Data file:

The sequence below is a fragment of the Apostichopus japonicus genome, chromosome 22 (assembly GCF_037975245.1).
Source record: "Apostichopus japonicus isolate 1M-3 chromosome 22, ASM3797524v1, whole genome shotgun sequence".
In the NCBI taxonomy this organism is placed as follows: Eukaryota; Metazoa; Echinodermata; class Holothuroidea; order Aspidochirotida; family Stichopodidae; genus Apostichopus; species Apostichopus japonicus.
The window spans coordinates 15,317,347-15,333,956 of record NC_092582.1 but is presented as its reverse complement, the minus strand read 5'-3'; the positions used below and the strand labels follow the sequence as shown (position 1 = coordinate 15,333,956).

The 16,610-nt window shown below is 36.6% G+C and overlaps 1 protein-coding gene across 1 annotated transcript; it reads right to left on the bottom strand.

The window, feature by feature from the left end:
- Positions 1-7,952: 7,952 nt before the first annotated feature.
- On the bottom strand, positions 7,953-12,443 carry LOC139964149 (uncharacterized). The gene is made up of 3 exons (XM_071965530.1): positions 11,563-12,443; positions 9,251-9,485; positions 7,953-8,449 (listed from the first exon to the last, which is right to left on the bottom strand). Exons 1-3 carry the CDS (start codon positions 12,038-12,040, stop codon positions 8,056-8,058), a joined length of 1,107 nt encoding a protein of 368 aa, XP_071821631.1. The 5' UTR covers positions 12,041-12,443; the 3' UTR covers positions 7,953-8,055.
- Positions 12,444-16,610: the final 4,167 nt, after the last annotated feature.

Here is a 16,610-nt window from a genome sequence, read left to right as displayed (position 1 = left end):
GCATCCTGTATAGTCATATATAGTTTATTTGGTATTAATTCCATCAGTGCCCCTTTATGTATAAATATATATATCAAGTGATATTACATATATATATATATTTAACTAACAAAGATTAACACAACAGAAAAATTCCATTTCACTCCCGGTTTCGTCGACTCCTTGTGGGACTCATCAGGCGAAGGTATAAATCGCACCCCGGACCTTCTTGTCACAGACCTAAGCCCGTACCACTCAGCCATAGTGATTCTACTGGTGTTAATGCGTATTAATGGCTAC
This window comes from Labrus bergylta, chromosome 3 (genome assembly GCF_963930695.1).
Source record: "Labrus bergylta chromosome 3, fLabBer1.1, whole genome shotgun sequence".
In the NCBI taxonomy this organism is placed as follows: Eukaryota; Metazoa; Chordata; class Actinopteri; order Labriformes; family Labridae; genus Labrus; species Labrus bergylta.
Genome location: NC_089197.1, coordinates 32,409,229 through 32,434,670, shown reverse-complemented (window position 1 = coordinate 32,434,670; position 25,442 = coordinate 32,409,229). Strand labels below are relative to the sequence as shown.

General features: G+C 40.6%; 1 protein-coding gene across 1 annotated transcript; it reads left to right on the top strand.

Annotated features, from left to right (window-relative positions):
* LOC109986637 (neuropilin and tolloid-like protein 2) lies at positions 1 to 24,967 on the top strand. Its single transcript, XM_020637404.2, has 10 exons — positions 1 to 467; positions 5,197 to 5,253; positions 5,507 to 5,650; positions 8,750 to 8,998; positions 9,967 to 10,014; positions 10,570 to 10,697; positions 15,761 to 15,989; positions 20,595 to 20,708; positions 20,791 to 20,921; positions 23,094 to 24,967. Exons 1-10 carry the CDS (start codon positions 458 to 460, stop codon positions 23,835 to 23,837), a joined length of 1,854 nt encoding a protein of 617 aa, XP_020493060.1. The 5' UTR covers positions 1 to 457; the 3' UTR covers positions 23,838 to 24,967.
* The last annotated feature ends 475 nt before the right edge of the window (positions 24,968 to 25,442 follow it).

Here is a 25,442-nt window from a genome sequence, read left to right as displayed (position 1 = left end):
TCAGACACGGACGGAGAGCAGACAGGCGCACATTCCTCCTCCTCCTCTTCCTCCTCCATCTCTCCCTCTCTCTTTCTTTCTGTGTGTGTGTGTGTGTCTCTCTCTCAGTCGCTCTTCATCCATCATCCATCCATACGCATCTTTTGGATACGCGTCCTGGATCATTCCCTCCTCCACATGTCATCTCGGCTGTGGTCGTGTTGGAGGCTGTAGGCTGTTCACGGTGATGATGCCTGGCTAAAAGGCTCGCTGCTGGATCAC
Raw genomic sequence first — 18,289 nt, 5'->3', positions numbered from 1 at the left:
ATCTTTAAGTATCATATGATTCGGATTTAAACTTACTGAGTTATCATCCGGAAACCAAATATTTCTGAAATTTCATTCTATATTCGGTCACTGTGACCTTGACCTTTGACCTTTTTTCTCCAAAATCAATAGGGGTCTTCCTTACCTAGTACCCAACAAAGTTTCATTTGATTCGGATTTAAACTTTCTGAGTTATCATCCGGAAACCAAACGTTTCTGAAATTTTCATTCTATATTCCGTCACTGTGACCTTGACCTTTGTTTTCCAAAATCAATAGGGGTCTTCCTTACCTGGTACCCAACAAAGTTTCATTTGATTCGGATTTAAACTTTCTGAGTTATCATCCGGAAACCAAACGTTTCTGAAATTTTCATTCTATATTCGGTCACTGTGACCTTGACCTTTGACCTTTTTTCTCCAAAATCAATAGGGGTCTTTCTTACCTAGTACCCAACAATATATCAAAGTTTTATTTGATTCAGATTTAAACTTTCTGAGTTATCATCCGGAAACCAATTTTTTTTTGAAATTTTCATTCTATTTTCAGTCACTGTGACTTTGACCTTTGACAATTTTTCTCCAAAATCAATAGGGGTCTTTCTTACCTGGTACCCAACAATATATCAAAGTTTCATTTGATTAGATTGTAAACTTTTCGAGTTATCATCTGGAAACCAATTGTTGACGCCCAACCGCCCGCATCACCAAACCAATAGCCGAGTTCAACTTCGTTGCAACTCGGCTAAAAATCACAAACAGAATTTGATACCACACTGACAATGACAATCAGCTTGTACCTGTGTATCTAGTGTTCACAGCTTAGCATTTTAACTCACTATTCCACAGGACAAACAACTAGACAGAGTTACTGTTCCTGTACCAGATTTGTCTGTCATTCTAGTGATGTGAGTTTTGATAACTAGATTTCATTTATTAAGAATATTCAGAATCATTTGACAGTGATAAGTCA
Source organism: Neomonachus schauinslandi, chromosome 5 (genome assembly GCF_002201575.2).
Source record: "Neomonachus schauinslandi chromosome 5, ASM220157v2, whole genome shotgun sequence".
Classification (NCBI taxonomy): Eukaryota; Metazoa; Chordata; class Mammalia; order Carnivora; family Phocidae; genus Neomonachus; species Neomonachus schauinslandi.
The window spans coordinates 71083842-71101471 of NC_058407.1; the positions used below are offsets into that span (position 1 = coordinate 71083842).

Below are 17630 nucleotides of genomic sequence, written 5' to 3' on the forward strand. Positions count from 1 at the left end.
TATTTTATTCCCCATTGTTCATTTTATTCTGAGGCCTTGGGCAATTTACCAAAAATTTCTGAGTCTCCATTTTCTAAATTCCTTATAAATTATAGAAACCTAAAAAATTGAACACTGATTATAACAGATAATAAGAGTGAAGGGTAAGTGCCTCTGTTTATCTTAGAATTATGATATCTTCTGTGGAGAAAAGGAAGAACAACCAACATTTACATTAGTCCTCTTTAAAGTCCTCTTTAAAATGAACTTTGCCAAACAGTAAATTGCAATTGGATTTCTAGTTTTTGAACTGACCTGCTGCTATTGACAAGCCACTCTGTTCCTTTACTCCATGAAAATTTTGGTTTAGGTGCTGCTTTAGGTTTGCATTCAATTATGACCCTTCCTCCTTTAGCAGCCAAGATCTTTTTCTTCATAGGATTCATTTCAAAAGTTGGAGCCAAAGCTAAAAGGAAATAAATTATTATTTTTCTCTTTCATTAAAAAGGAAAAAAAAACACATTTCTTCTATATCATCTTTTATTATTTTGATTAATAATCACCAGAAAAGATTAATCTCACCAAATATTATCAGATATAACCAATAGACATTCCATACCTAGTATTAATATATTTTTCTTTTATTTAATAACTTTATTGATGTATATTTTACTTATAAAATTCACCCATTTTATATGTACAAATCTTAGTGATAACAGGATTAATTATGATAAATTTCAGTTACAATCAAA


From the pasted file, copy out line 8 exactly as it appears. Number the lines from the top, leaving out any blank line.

- On the bottom strand, positions 7,953-12,443 carry LOC139964149 (uncharacterized). The gene is made up of 3 exons (XM_071965530.1): positions 11,563-12,443; positions 9,251-9,485; positions 7,953-8,449 (listed from the first exon to the last, which is right to left on the bottom strand). Exons 1-3 carry the CDS (start codon positions 12,038-12,040, stop codon positions 8,056-8,058), a joined length of 1,107 nt encoding a protein of 368 aa, XP_071821631.1. The 5' UTR covers positions 12,041-12,443; the 3' UTR covers positions 7,953-8,055.